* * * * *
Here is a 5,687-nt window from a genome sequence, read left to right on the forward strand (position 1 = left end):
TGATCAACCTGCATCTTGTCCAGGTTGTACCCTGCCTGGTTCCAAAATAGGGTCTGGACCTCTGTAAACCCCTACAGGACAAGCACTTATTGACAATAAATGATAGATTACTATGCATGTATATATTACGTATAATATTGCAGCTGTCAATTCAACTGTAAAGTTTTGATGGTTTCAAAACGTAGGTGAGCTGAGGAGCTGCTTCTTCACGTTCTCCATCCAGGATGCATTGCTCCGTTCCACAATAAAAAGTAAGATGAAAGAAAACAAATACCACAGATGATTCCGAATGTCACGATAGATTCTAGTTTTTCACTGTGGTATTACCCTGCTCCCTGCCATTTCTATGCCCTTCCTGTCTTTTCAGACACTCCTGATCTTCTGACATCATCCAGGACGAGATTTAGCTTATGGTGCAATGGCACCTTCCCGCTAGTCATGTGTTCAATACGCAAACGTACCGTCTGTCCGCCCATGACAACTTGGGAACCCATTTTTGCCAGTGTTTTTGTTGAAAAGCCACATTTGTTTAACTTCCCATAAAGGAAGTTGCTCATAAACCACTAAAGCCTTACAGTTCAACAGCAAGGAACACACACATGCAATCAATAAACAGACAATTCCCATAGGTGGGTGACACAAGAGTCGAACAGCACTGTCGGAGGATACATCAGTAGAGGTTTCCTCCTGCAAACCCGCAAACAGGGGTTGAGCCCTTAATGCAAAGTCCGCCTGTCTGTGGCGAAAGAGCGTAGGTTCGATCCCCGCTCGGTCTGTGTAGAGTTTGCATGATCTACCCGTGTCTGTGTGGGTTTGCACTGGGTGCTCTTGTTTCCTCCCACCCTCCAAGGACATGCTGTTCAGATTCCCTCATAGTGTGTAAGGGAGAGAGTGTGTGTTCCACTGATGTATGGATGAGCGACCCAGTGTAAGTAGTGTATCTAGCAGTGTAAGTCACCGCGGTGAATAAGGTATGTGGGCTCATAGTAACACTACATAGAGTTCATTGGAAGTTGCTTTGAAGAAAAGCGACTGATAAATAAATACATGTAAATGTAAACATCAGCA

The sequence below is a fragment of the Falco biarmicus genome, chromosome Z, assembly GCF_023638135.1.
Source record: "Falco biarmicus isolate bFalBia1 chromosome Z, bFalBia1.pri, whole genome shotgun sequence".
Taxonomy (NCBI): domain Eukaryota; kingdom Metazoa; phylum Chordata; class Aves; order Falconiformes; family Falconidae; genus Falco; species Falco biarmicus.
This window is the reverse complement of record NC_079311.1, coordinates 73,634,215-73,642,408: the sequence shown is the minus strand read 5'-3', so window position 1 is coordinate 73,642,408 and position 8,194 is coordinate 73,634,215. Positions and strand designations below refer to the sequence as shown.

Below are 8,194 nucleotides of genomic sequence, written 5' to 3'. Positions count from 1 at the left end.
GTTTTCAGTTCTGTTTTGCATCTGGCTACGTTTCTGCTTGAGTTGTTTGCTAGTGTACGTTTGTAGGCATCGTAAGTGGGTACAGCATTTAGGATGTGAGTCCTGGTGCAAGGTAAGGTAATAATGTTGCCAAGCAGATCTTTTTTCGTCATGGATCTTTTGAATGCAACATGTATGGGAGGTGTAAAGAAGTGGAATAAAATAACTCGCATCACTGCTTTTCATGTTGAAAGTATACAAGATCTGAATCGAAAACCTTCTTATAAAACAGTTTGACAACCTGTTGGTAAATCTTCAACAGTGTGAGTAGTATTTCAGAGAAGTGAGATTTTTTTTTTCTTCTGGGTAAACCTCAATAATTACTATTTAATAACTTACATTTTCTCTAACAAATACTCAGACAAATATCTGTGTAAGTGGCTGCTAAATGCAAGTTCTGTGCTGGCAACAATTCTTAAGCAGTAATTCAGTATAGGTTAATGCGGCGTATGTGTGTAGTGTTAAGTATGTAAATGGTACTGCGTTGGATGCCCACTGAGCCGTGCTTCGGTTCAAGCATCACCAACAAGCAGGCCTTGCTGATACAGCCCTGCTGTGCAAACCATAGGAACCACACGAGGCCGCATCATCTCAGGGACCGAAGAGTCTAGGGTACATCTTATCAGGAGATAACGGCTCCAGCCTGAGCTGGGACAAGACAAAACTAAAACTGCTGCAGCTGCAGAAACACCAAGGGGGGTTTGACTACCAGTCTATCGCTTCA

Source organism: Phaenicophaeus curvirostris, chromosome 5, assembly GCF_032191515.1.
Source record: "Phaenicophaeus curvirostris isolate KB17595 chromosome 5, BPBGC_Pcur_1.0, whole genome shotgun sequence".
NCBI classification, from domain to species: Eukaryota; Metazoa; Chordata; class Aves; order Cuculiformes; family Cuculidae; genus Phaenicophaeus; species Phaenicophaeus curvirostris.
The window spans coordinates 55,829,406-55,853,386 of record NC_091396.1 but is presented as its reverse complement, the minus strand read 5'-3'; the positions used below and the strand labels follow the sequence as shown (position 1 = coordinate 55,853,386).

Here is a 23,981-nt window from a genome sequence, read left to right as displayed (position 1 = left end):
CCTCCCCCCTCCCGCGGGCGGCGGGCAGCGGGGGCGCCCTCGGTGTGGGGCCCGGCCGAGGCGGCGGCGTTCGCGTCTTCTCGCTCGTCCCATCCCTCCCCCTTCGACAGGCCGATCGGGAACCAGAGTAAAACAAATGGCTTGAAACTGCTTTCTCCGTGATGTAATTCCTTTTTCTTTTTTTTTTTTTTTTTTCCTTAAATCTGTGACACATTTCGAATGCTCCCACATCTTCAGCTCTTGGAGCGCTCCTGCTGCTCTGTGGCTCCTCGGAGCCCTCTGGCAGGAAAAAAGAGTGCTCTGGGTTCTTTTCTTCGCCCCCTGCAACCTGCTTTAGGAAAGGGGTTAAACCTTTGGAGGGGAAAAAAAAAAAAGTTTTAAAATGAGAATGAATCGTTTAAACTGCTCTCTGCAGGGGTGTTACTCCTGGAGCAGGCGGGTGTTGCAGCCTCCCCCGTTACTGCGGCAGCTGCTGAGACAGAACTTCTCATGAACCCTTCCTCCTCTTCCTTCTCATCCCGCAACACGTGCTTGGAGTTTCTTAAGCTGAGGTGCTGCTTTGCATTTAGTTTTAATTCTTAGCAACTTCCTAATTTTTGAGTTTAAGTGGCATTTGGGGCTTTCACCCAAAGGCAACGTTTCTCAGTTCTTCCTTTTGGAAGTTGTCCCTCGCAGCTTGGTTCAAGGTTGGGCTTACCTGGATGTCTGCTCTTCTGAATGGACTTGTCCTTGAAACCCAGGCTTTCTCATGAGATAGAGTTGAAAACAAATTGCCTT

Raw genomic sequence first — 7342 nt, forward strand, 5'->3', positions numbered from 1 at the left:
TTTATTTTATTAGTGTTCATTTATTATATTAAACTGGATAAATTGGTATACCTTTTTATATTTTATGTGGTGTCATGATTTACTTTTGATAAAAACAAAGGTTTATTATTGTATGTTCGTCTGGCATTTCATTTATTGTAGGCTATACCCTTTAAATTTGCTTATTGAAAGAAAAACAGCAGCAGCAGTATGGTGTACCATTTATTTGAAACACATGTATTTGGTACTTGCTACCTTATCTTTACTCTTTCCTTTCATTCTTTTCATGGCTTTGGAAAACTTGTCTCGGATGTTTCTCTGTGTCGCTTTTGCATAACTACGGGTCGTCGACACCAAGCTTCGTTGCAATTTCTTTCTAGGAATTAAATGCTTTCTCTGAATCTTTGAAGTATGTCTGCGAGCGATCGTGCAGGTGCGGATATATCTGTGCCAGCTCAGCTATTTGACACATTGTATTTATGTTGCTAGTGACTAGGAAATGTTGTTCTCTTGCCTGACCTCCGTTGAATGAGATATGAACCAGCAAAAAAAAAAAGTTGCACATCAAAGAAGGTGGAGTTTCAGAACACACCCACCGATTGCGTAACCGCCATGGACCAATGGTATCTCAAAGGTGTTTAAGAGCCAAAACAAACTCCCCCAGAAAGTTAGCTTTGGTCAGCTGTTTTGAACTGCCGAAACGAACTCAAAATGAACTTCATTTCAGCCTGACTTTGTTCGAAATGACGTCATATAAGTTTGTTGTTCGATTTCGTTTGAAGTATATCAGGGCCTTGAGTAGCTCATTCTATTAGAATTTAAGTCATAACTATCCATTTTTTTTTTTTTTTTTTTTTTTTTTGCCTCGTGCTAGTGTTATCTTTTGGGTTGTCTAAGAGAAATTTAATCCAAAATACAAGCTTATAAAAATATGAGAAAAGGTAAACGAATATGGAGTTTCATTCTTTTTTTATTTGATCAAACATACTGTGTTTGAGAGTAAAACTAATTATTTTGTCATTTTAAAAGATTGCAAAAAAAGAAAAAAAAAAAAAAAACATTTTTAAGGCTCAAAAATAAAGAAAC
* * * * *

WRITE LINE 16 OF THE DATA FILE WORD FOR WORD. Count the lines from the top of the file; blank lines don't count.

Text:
TTTATTTTATTAGTGTTCATTTATTATATTAAACTGGATAAATTGGTATACCTTTTTATATTTTATGTGGTGTCATGATTTACTTTTGATAAAAACAAAGGTTTATTATTGTATGTTCGTCTGGCATTTCATTTATTGTAGGCTATACCCTTTAAATTTGCTTATTGAAAGAAAAACAGCAGCAGCAGTATGGTGTACCATTTATTTGAAACACATGTATTTGGTACTTGCTACCTTATCTTTACTCTTTCCTTTCATTCTTTTCATGGCTTTGGAAAACTTGTCTCGGATGTTTCTCTGTGTCGCTTTTGCATAACTACGGGTCGTCGACACCAAGCTTCGTTGCAATTTCTTTCTAGGAATTAAATGCTTTCTCTGAATCTTTGAAGTATGTCTGCGAGCGATCGTGCAGGTGCGGATATATCTGTGCCAGCTCAGCTATTTGACACATTGTATTTATGTTGCTAGTGACTAGGAAATGTTGTTCTCTTGCCTGACCTCCGTTGAATGAGATATGAACCAGCAAAAAAAAAAAGTTGCACATCAAAGAAGGTGGAGTTTCAGAACACACCCACCGATTGCGTAACCGCCATGGACCAATGGTATCTCAAAGGTGTTTAAGAGCCAAAACAAACTCCCCCAGAAAGTTAGCTTTGGTCAGCTGTTTTGAACTGCCGAAACGAACTCAAAATGAACTTCATTTCAGCCTGACTTTGTTCGAAATGACGTCATATAAGTTTGTTGTTCGATTTCGTTTGAAGTATATCAGGGCCTTGAGTAGCTCATTCTATTAGAATTTAAGTCATAACTATCCATTTTTTTTTTTTTTTTTTTTTTTTTTGCCTCGTGCTAGTGTTATCTTTTGGGTTGTCTAAGAGAAATTTAATCCAAAATACAAGCTTATAAAAATATGAGAAAAGGTAAACGAATATGGAGTTTCATTCTTTTTTTATTTGATCAAACATACTGTGTTTGAGAGTAAAACTAATTATTTTGTCATTTTAAAAGATTGCAAAAAAAGAAAAAAAAAAAAAAAACATTTTTAAGGCTCAAAAATAAAGAAAC